Nov 16, 2022
What Happens If You Eat Too Much Salt?
Rapid urbanization, increasing production and consumption of processed foods, and changing lifestyles are transforming dietary patterns. Highly processed foods, fast foods, sandwiches, burgers, chips, nuggets, pizza, fried foods, noodles, and heavy sausage foods; are readily available at affordable rates, the taste of these foods and the convenience to eat them make such foods popular. People around the world; are consuming more foods high in saturated fats, sugars, and salt. While sugar and fat always get a lot of bad press when it comes to; unhealthy food choices, salt never gets discredited!
The flavour/palatability enhancer, salt greatly exceeds the minimal physiological need in most of the world. Did you know? Elevated dietary sodium has direct adverse effects on multiple target organs and causes a bad impact on health.
SALT & SODIUM – WHAT’S THE DIFFERENCE?
The words salt and sodium are often used interchangeably, yet they do not mean the same thing. Sodium Chloride (the chemical name for salt) is a white crystalline solid that consists of 40% sodium and 60% of chloride. In other words, 5g of salt contains 2g of sodium and 3g chloride.
Sodium is a mineral that’s found naturally in foods and salt. The name ‘sodium’ derives from the English soda and Latin ‘sodanum’ for a headache remedy.
Note: If the nutrition facts panel on foods says ‘no salt added’ or unsalted, it may not contain salt but may contain sodium.
FUNCTIONS OF SODIUM IN THE BODY
Sodium is an electrolyte that is required to conduct nerve impulses in the body, maintain fluid and electrolyte balance, blood pressure, has a key role in contraction and relaxation of muscles, resides in extracellular fluid, regulates plasma volume as well as cellular transport.
WHAT IS THE RECOMMENDED INTAKE OF SALT?
WHO recommends that adults consume less than 5g (just under a teaspoon) of salt per day. A salt intake of 5g/day is sufficient to meet both sodium and chloride requirements.
WHAT IS EXCESS SODIUM INTAKE?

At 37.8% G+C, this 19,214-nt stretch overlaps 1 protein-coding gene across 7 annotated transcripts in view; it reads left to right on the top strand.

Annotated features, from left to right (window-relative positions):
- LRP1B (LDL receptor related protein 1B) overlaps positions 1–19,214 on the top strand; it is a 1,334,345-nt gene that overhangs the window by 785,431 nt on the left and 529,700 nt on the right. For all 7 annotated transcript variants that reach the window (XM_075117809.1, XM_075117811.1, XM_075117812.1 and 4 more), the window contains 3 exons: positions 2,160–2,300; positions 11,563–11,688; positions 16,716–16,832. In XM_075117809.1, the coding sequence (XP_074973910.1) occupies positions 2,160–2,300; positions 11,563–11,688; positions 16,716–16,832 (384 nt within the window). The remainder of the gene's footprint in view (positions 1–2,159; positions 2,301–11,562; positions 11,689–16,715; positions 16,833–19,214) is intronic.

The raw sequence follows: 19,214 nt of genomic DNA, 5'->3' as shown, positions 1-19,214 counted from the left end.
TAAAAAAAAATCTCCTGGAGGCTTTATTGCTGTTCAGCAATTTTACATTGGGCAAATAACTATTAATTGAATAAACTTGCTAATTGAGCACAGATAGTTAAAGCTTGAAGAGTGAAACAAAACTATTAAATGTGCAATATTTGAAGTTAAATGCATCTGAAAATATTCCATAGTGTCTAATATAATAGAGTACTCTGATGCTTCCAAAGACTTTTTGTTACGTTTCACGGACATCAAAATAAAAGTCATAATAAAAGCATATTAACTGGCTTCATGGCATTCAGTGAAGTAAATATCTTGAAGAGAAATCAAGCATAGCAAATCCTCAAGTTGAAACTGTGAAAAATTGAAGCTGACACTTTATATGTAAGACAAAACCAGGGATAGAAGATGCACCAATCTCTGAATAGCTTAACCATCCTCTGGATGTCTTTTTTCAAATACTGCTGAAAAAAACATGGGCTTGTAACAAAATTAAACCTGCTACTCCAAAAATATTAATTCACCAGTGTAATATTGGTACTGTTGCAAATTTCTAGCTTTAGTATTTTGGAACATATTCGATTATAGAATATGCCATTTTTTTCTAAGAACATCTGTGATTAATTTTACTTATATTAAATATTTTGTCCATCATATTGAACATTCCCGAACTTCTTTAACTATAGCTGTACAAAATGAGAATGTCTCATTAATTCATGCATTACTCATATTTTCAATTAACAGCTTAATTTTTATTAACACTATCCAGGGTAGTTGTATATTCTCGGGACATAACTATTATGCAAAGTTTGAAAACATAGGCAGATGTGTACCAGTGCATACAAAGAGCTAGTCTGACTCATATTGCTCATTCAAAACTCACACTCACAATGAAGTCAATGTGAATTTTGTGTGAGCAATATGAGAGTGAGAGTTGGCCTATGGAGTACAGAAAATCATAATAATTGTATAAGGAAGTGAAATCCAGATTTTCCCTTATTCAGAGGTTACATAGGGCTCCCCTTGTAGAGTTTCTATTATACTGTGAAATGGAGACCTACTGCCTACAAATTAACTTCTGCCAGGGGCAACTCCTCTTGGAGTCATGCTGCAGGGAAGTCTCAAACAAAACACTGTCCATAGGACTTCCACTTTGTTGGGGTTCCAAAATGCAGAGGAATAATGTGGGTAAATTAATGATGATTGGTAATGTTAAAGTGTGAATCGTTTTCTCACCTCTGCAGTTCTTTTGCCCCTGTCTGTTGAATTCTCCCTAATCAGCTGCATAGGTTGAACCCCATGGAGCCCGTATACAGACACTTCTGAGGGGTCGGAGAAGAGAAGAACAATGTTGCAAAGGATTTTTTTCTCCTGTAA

Consumption of sodium more than the daily value (more than 2.3g per day or intake of salt more than 5g/day) combined with insufficient potassium intake (less than 3.5g/day) will cause excess sodium intake, also known as hypernatremia and increase the risk of consequences of high sodium intake. The sodium intake is generally the sum of discretionary (from salt added to food in the kitchen or at the table) and non-discretionary sources (sodium naturally present in foods and that added during the industrial food transformation).
IS THERE A CHANCE FOR OCCURRENCE OF LOW SODIUM?
This is very rare case. The condition of low sodium concentration in the body of an individual or hyponatremia may be caused due to drinking too much water, or without enough replacement of depleted sodium. Sweat, diarrhea, and other causes of dehydration may cause your body to have low levels of sodium.
SODIUM RICH FOODS
The major source (90%) of sodium in our diet is salt, and 80% of salt consumed is added to foods at the stage of manufacturing or during food preparation, at the table, or the form of condiments, derives from processed food, or in the form of hidden salt.
Sodium intake can come from sodium glutamate (C₅H₈NO₄Na), baking soda (NaHCO₃), disodium guanylate, chile saltpeter, di and tri sodium phosphate, sodium thiosulfate, sodium benzoate, Himalayan pink salt, kosher salt, black salt, sea salt contribute to different form of sodium intake in foods.
Generally, canned soups, pizza, sandwiches, burgers, egg dishes, soy sauce, salted pretzels, potato/corn chips, commercially prepared tomato sauce, cheese, sausages, biscuits cookies, cakes, processed meat, mayonnaise, ketchup, salted nuts, frozen dinners, breakfast cereal, pastries, crackers, bread, spreads, burritos, omelets, cereals contain high amount of sodium.
It should be noted that while pickles, soy sauce taste salty, they are certain foods like breads, pastries, cereals that contain sodium but don’t taste salty.
HIGH SALT INTAKE MAY INCREASE CHANCES FOR HIGH BLOOD PRESSURE